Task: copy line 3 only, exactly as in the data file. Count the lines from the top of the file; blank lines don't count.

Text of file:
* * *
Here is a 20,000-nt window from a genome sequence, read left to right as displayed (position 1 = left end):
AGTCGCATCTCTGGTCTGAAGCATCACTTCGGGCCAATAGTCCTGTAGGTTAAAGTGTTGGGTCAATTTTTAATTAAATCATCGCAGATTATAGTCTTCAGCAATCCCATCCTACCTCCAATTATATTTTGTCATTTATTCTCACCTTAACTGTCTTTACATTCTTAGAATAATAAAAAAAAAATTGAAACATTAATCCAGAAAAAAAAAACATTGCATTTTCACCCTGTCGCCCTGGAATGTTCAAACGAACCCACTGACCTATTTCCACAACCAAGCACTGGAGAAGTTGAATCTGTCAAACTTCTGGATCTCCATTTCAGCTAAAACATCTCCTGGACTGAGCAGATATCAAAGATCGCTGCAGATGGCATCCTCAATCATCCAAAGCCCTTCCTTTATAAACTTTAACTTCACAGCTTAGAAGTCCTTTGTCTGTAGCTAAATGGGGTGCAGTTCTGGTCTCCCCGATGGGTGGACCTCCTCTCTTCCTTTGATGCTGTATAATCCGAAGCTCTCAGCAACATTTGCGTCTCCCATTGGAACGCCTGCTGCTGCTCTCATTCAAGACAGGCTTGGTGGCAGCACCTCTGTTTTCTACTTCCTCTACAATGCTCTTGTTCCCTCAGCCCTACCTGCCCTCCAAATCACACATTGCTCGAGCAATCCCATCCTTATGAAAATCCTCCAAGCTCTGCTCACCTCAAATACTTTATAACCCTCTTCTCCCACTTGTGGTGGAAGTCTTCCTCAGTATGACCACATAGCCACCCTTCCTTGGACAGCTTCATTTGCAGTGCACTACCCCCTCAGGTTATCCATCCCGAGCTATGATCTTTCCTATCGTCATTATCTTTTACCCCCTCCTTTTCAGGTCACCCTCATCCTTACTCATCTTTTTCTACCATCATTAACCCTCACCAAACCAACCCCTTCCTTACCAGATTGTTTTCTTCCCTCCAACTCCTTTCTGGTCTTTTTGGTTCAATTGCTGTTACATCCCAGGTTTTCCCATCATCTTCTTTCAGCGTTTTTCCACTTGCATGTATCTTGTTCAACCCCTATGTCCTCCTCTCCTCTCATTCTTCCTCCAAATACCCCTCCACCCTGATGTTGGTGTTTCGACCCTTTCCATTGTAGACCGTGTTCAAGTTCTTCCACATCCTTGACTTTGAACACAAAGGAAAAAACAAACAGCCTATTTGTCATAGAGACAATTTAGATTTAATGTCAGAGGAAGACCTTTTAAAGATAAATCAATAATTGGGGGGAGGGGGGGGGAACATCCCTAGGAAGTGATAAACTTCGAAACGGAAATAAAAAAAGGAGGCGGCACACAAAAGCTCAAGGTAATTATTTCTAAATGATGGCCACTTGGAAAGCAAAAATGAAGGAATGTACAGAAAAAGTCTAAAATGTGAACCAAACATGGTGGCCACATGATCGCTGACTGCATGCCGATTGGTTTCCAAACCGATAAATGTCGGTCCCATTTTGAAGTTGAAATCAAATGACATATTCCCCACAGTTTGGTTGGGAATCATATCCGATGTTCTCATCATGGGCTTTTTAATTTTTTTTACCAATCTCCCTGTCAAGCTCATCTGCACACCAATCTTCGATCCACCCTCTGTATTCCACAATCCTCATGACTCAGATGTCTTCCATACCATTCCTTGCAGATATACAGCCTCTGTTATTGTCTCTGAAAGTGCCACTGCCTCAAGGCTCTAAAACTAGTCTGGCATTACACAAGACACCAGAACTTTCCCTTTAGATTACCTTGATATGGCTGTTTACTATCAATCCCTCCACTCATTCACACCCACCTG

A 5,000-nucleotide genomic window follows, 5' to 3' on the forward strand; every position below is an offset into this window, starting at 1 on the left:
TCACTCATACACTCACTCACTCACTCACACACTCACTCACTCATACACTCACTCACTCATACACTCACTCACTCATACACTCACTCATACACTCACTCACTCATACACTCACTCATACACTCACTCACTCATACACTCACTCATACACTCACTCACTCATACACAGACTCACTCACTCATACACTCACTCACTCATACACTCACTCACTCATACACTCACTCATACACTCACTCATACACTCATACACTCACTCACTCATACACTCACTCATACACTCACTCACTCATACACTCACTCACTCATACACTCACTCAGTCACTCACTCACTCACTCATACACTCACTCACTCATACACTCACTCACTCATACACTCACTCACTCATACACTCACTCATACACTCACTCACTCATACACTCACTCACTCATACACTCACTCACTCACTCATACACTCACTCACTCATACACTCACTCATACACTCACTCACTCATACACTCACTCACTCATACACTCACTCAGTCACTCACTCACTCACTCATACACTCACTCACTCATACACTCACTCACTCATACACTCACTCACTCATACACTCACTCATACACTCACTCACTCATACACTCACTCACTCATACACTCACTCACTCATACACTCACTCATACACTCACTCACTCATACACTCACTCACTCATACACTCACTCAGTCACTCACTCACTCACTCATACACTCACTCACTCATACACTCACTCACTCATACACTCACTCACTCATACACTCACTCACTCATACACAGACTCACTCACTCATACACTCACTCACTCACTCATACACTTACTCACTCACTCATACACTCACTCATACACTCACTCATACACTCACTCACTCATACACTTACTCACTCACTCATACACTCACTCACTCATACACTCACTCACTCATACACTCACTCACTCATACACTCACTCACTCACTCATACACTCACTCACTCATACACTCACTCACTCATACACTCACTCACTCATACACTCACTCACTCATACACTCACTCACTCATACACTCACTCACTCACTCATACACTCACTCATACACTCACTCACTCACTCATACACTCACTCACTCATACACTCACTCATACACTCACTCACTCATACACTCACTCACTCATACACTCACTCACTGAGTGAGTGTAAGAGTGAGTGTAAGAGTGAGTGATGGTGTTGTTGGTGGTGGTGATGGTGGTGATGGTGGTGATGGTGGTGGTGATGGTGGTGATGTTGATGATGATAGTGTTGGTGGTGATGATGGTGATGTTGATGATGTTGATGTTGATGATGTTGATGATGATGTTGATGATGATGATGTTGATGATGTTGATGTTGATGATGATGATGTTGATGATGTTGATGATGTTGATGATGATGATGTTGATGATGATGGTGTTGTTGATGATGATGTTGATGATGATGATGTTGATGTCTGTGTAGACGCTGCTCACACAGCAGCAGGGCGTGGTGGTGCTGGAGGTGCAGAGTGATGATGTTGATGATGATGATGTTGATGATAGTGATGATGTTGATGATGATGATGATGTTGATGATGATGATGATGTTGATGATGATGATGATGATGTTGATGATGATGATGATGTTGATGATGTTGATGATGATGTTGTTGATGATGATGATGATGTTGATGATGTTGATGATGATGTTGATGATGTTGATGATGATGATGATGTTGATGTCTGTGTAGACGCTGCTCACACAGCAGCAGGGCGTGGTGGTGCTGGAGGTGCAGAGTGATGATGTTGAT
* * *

A 5,000-nucleotide genomic window follows, 5' to 3' on the forward strand; every position below is an offset into this window, starting at 1 on the left: